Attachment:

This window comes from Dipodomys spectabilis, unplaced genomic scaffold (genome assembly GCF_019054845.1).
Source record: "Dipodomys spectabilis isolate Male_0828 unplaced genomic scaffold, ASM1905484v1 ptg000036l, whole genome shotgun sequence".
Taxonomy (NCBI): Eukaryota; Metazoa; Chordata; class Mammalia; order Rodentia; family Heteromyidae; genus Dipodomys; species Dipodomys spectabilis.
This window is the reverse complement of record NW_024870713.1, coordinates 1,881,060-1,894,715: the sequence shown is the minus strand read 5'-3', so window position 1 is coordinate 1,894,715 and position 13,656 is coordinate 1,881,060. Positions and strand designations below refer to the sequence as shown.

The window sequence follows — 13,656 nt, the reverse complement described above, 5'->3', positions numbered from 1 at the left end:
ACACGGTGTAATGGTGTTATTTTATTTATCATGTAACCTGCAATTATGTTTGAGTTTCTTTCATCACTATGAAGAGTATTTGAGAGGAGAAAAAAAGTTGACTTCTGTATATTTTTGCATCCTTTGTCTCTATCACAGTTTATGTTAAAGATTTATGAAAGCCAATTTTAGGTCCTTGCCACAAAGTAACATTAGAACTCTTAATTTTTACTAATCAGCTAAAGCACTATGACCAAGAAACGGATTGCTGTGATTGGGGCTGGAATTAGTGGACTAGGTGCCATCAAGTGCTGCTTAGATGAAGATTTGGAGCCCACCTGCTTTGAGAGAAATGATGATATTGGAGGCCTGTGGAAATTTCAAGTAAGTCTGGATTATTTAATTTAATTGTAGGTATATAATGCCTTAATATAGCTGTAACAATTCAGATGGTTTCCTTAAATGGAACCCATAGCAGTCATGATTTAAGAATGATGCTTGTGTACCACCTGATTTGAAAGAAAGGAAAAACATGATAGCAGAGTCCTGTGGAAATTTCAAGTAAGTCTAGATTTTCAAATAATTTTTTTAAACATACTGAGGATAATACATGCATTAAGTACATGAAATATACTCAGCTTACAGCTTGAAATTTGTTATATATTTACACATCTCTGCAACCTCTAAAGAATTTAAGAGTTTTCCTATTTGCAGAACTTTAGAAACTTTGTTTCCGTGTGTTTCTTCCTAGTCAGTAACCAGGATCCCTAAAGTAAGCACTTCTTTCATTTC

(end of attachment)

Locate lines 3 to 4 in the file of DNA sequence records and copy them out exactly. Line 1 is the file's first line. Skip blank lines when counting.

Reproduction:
Taxonomy (NCBI): Eukaryota; Metazoa; Chordata; class Mammalia; order Rodentia; family Heteromyidae; genus Dipodomys; species Dipodomys spectabilis.
This window is the reverse complement of record NW_024870713.1, coordinates 1,881,060-1,894,715: the sequence shown is the minus strand read 5'-3', so window position 1 is coordinate 1,894,715 and position 13,656 is coordinate 1,881,060. Positions and strand designations below refer to the sequence as shown.